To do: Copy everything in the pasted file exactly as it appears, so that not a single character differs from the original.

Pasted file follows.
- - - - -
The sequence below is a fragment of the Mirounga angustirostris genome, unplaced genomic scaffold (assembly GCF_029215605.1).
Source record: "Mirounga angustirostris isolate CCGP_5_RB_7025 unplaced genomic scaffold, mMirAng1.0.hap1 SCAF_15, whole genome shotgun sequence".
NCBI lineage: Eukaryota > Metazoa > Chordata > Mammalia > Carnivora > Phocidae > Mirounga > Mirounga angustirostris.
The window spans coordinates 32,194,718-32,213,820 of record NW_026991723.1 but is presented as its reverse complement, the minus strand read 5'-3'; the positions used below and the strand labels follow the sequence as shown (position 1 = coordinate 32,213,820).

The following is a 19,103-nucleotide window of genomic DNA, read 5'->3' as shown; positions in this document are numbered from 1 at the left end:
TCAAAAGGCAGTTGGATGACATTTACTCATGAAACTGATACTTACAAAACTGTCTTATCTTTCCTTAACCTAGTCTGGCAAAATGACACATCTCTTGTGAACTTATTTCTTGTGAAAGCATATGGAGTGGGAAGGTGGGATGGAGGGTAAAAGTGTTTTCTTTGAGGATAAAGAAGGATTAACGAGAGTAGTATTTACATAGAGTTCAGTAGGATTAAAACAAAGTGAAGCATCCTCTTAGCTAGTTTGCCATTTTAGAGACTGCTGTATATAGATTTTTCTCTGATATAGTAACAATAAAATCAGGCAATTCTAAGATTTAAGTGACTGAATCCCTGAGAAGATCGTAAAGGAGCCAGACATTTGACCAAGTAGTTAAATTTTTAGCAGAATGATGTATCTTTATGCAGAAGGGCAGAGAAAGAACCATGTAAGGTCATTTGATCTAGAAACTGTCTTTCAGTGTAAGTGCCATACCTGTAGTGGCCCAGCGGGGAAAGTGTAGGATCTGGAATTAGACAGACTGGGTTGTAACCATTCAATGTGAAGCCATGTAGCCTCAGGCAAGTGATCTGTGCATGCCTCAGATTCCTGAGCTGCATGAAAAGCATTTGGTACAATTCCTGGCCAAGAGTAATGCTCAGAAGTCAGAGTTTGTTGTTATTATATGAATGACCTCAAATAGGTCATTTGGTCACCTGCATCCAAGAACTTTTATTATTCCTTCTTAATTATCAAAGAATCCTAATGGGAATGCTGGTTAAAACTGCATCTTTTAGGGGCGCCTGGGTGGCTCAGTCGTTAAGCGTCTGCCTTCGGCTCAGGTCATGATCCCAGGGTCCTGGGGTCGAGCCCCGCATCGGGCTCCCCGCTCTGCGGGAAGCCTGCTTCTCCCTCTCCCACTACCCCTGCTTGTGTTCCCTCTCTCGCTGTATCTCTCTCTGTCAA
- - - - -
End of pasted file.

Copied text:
The sequence below is a fragment of the Mirounga angustirostris genome, unplaced genomic scaffold (assembly GCF_029215605.1).
Source record: "Mirounga angustirostris isolate CCGP_5_RB_7025 unplaced genomic scaffold, mMirAng1.0.hap1 SCAF_15, whole genome shotgun sequence".
NCBI lineage: Eukaryota > Metazoa > Chordata > Mammalia > Carnivora > Phocidae > Mirounga > Mirounga angustirostris.
The window spans coordinates 32,194,718-32,213,820 of record NW_026991723.1 but is presented as its reverse complement, the minus strand read 5'-3'; the positions used below and the strand labels follow the sequence as shown (position 1 = coordinate 32,213,820).

The following is a 19,103-nucleotide window of genomic DNA, read 5'->3' as shown; positions in this document are numbered from 1 at the left end:
TCAAAAGGCAGTTGGATGACATTTACTCATGAAACTGATACTTACAAAACTGTCTTATCTTTCCTTAACCTAGTCTGGCAAAATGACACATCTCTTGTGAACTTATTTCTTGTGAAAGCATATGGAGTGGGAAGGTGGGATGGAGGGTAAAAGTGTTTTCTTTGAGGATAAAGAAGGATTAACGAGAGTAGTATTTACATAGAGTTCAGTAGGATTAAAACAAAGTGAAGCATCCTCTTAGCTAGTTTGCCATTTTAGAGACTGCTGTATATAGATTTTTCTCTGATATAGTAACAATAAAATCAGGCAATTCTAAGATTTAAGTGACTGAATCCCTGAGAAGATCGTAAAGGAGCCAGACATTTGACCAAGTAGTTAAATTTTTAGCAGAATGATGTATCTTTATGCAGAAGGGCAGAGAAAGAACCATGTAAGGTCATTTGATCTAGAAACTGTCTTTCAGTGTAAGTGCCATACCTGTAGTGGCCCAGCGGGGAAAGTGTAGGATCTGGAATTAGACAGACTGGGTTGTAACCATTCAATGTGAAGCCATGTAGCCTCAGGCAAGTGATCTGTGCATGCCTCAGATTCCTGAGCTGCATGAAAAGCATTTGGTACAATTCCTGGCCAAGAGTAATGCTCAGAAGTCAGAGTTTGTTGTTATTATATGAATGACCTCAAATAGGTCATTTGGTCACCTGCATCCAAGAACTTTTATTATTCCTTCTTAATTATCAAAGAATCCTAATGGGAATGCTGGTTAAAACTGCATCTTTTAGGGGCGCCTGGGTGGCTCAGTCGTTAAGCGTCTGCCTTCGGCTCAGGTCATGATCCCAGGGTCCTGGGGTCGAGCCCCGCATCGGGCTCCCCGCTCTGCGGGAAGCCTGCTTCTCCCTCTCCCACTACCCCTGCTTGTGTTCCCTCTCTCGCTGTATCTCTCTCTGTCAA